Management consultants work with client organisations across all industries and sectors in order to change the way they manage themselves and their people for the better. Depending on that organisation’s goals and challenges that might mean making it more profitable, more efficient, more compliant with standards, or nearly anything else. It does usually come down to money, though.
Management consultants tend to take up responsible roles early in their careers. Their work is varied even if they become highly specialised, because every client and situation is different. Good salaries are common, as are various benefits and perks. Note, though, that a management consultant’s workload will be highly variable.
If you know for a fact that you aren’t a workaholic and just couldn’t imagine putting in a 70 hour week, you can still take up a very rewarding and well-paid career. Again, you are encouraged to do your own research, but we have listed three good potions here.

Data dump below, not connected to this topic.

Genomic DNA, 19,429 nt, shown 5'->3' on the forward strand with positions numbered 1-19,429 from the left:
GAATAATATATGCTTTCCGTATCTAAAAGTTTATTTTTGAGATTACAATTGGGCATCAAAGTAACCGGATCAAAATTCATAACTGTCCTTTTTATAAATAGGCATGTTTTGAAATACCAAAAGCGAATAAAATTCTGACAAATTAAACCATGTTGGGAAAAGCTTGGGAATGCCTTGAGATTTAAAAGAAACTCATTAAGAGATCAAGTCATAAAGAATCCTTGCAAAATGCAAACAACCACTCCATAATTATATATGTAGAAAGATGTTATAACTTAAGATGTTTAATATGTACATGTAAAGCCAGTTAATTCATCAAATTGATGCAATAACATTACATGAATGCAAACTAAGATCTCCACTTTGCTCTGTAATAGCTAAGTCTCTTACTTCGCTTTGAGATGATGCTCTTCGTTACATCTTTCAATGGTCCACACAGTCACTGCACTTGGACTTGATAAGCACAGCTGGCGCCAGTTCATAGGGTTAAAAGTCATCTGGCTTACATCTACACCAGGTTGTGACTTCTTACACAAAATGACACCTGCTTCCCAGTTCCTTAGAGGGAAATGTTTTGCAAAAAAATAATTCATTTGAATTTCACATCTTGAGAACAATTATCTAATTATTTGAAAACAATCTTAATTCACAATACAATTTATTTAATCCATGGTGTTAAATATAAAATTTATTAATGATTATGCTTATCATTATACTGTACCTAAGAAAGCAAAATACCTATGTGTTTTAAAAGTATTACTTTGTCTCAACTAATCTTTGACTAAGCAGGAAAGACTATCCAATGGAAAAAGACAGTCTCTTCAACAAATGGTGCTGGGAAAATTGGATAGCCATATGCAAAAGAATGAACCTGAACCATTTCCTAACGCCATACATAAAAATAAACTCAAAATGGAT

- IT and Telecoms Starting Salary: £18,000 to £35,000
Hiring in the IT field is expanding rapidly, and offers you the chance to work with the very latest technology. If you are a technophile at heart, this will be a great choice. You can expect regular, reasonable hours.
- Engineering Starting Salary: £18,000 to £40,000
If you like building things which will last, engineering will be very fulfilling to you. It can also be a very well paying career, especially if you work in the oil and gas industry. You can also be expected to do a lot of travelling. Note that many engineers rather enjoy this aspect of their job.
- Banking, Financial Services & Actuarial Starting Salary: £26,500 to £35,000
These tend to be reliable, stable and well paid positions with quite reasonable hours. There aren’t a lot of real downsides, unless you have an aversion to suit-and-tie environments.
Remember, let your interests and passions be your guide, as a fulfilling career you can love for your whole life is likely to make you happier than a well-paid job you hate.
Want to learn more about your career options? Don’t forget to research the possibilities here.